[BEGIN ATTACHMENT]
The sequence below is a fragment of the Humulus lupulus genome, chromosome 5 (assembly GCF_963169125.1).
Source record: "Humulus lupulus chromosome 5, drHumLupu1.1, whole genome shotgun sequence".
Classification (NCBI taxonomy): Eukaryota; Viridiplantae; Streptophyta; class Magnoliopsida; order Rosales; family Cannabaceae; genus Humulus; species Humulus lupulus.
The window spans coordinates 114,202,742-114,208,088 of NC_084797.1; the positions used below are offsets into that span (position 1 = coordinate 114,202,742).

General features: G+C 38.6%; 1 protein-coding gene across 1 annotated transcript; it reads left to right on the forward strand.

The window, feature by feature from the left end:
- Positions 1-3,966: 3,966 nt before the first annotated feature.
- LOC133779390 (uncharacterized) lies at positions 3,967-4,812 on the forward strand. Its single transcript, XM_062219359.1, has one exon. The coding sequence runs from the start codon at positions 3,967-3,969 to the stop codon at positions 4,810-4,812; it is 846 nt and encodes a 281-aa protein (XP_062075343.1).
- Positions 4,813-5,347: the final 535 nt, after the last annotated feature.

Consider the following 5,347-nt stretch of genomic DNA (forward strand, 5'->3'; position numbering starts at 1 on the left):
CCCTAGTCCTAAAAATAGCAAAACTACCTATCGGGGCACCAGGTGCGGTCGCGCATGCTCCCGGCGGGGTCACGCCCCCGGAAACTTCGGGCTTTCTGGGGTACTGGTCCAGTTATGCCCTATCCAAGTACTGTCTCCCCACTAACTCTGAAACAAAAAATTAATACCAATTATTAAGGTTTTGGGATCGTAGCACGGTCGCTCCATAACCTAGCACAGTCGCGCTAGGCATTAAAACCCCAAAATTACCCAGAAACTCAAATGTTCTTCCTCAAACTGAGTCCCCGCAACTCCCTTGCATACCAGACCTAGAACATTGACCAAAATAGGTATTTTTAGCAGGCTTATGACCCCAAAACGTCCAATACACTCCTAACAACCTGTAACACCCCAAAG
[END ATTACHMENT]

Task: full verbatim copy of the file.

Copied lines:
The sequence below is a fragment of the Humulus lupulus genome, chromosome 5 (assembly GCF_963169125.1).
Source record: "Humulus lupulus chromosome 5, drHumLupu1.1, whole genome shotgun sequence".
Classification (NCBI taxonomy): Eukaryota; Viridiplantae; Streptophyta; class Magnoliopsida; order Rosales; family Cannabaceae; genus Humulus; species Humulus lupulus.
The window spans coordinates 114,202,742-114,208,088 of NC_084797.1; the positions used below are offsets into that span (position 1 = coordinate 114,202,742).

General features: G+C 38.6%; 1 protein-coding gene across 1 annotated transcript; it reads left to right on the forward strand.

The window, feature by feature from the left end:
- Positions 1-3,966: 3,966 nt before the first annotated feature.
- LOC133779390 (uncharacterized) lies at positions 3,967-4,812 on the forward strand. Its single transcript, XM_062219359.1, has one exon. The coding sequence runs from the start codon at positions 3,967-3,969 to the stop codon at positions 4,810-4,812; it is 846 nt and encodes a 281-aa protein (XP_062075343.1).
- Positions 4,813-5,347: the final 535 nt, after the last annotated feature.

Consider the following 5,347-nt stretch of genomic DNA (forward strand, 5'->3'; position numbering starts at 1 on the left):
CCCTAGTCCTAAAAATAGCAAAACTACCTATCGGGGCACCAGGTGCGGTCGCGCATGCTCCCGGCGGGGTCACGCCCCCGGAAACTTCGGGCTTTCTGGGGTACTGGTCCAGTTATGCCCTATCCAAGTACTGTCTCCCCACTAACTCTGAAACAAAAAATTAATACCAATTATTAAGGTTTTGGGATCGTAGCACGGTCGCTCCATAACCTAGCACAGTCGCGCTAGGCATTAAAACCCCAAAATTACCCAGAAACTCAAATGTTCTTCCTCAAACTGAGTCCCCGCAACTCCCTTGCATACCAGACCTAGAACATTGACCAAAATAGGTATTTTTAGCAGGCTTATGACCCCAAAACGTCCAATACACTCCTAACAACCTGTAACACCCCAAAG